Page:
Vaccination Schedule


    • 6-7 weeks – FCRCPC 1st dose
    • 10 weeks – FCRCPC 2nd dose
    • 12 weeks – Rabies 
    • 13 weeks – FCRCPC 3rd dose
    • 16-19 weeks – FCRCPC 4th dose


Annual boosters of FCRCPC and Rabies, as well as any other vaccines that have been given.

Spaying And Neutering

If you’re planning to be a responsible and loving cat owner, whether you spay or neuter your cat isn’t a question.

You must spay or neuter as this will help your cat live longer, reduce or eliminate some behavior issues (like spraying) and make him or her calmer. 

Please do not put human issues or concerns on your feline.

    • Cats do not have sex for pleasure.
    • They do not reproduce because they desperately desire a family.
    • They do not experience any emotions when engaging in sexual activity.
    • Neutering your cat does not make them any less of a “man” – they are cats.

They reproduce because they have no choice. If you’re unclear what this means, look up videos of cat reproduction on YouTube. It’s not a pleasurable experience for them.

It’s best to spay/neuter before your kitten is 5 months old. You can have this done as early as 8 weeks as long as your kitten is in good health and meets the weight requirement.

Unspayed females don’t have a set heat cycle like dogs do. They go into heat several times a year. A female in heat is very vocal and loud, will put her rump in the air anytime someone touches her, and may try to escape to get to a male. She will also attract male cats to your door, and they will spray to make their presence known. 

Unneutered males will spray urine everywhere to mark their territory, will escape to find females in heat (they can smell one for miles) and will fight with other cats. 

The shelters and the streets are already full of the results of unwanted pregnancy.

Please help control the pet overpopulation problem, spay or neuter your cat!

When Scratching Is Life

Cats scratch. This is their nature. You can’t change it or alter this deeply rooted behavior. Scratching will happen.

Make sure that you provide your cat with a couple of scratching posts, or they’ll be more likely to use your furniture.

You have options! There are inexpensive corrugated cardboard types, carpeted types and some wrapped in sisal rope. Pick the option that you like and fits into your budget. 

Place the scratch posts in a few areas around the house and show your cat where they are. Try sprinkling some catnip on the posts to attract your cat to the post (this most likely won’t work for kittens under 6 months old) and if you see him scratch at it, make sure you praise him a lot, so he gets the idea that scratching this is a good thing. 

Collar And ID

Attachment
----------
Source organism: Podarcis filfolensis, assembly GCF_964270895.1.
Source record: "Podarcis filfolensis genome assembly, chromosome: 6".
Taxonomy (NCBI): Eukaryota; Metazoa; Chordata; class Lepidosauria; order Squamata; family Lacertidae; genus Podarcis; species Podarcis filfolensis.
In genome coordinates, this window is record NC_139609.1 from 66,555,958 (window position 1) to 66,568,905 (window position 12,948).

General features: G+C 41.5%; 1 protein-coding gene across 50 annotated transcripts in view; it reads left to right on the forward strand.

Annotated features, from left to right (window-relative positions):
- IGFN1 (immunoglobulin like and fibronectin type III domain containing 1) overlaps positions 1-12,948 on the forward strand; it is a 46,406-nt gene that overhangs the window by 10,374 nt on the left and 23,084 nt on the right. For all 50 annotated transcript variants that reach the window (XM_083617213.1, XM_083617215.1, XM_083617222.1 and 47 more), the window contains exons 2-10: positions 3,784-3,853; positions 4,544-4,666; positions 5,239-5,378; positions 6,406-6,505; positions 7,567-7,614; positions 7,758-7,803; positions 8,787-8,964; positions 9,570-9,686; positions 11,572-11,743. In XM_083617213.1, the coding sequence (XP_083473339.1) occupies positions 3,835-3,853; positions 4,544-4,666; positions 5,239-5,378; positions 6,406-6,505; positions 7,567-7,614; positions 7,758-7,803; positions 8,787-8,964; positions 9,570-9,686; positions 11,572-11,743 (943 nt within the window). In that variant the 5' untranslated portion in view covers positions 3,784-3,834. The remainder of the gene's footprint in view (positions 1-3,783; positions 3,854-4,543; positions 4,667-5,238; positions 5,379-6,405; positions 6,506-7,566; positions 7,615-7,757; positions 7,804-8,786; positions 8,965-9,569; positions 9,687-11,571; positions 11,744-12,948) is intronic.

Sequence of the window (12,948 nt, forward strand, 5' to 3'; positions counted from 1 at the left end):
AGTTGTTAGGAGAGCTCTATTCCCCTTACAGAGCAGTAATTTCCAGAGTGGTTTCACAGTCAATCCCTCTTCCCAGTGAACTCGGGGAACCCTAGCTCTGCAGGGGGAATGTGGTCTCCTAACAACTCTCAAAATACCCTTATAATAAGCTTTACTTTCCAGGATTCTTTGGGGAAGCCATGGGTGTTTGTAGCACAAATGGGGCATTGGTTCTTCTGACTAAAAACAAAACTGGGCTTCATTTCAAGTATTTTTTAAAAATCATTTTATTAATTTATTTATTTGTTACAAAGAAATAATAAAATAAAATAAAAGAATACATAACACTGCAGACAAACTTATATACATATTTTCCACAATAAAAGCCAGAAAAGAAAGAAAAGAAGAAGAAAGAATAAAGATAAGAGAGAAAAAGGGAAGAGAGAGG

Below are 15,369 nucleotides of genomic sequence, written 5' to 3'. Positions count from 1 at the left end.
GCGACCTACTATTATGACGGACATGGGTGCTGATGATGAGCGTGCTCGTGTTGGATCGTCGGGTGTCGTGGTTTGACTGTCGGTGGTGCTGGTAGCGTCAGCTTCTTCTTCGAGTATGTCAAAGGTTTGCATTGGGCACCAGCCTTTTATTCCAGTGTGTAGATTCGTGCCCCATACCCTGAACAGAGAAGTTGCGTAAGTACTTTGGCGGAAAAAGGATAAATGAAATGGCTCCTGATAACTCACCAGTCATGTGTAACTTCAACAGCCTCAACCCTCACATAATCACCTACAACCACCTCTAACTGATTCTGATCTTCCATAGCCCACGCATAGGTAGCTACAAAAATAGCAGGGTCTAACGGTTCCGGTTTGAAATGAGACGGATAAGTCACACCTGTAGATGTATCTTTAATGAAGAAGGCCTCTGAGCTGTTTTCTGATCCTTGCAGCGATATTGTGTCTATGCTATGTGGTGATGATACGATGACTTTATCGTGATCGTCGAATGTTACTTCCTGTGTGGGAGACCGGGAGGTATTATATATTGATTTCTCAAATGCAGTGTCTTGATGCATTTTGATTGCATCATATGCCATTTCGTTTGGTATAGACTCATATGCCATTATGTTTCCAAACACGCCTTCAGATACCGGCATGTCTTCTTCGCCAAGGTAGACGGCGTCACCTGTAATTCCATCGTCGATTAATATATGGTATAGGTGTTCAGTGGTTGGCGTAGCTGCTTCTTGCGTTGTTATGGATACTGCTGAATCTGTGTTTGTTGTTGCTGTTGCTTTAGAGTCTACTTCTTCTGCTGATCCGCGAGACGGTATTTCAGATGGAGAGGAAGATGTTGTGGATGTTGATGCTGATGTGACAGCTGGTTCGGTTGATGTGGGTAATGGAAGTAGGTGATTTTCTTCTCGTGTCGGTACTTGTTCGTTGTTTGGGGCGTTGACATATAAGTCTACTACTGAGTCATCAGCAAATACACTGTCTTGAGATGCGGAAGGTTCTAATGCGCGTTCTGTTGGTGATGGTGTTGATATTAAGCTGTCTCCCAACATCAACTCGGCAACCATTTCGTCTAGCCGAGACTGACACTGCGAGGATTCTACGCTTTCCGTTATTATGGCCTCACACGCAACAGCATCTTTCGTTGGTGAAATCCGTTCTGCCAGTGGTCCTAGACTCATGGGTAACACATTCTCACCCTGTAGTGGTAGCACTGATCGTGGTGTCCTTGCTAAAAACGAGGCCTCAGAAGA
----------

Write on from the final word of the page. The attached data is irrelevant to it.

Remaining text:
Make sure your cat wears a collar (use only break away cat collars) and an ID tag with your current contact information whether your cat is indoors or outdoors. 

I also highly recommended that you microchip your cat. This is a form of identification that can’t be removed or lost.

Fleas And Ticks

Keeping your cat free of fleas and ticks is critical to maintain his overall health.

Fleas and ticks spread diseases, which can cause illness or even death to your cat. The easiest way to do this is to use a product that you apply once a month. Be sure to only use a product made for cats. It’s also important to read the label and get one for your cat’s weight. Some are also not safe for a kitten under a certain age, so be careful.

It is recommended to always keep your cat indoors. Outdoor cats or the hybrid cat ownership model (indoor and outdoor) increases the chance of injury or death. If you want to take your cat outside, put him on a secure harness and leash and always stay with him. If a dangerous situation arises, you can quickly pick your cat up and take him indoors. 

With your care and love, your cat can provide you with 16 or more years of love and companionship. 

List of Supplies

    • Premium-quality Cat or Kitten Food
    • Food and Water Bowls
    • Litter Box
    • Litter Scoop
    • Cat Litter
    • Cat Carrier
    • Brush or Comb
    • Cat Nail Scissors
    • Break Away Cat Collar and ID Tag
    • Cat Bed or Soft Blanket
    • Toys

Plants That Are Not Safe For Your Cat

    • Aloe
    • Asian Lily
    • Asparagus Fern
    • Begonia
    • Bird of Paradise
    • Branching Ivy
    • Caladium
    • Cutleaf Philodendron
    • Cornstalk Plant
    • Fig Tree
    • Golden Birds Nest
    •  Pothos
    • Jade Plant
    • Lemon Tree
    • Umbrella Plant
    • Peace Lily
    • Pencil Cactus
    • Monstera Deliciosa
    • Mother-in-Law’s Tongue
    • Sago Palm
    • English Ivy
    • Dumb Cane

Safe Foods For Your Cat

    • Cooked turkey, beef, chicken, pork, lamb, liver and fish. No bones & no fat!
    • Cheese
    • Fully cooked eggs
    • Carrots
    • Spinach
    • Peas
    • Pumpkin
    • Cantaloupe
    • Watermelon
    • Blueberries
    • Bananas
    • Apples (no seeds)
    • Whole Grains
    • Plain Bread

Unsafe Foods For Your Cat

    • Alcohol
    • Chocolate
    • Coffee and Caffeine
    • Avocados
    • Citrus
    • Coconut and Coconut Oil
    • Grapes and Raisins
    • Nuts
    • Macadamia Nuts
    • Onions
    • Garlic
    • Chives
    • Raw eggs
    • Raw or undercooked meats(risk of salmonella)
    • Salt and salty snacks
    • Fatty Food
    • Yeast Dough
    • Any product containing Xylitol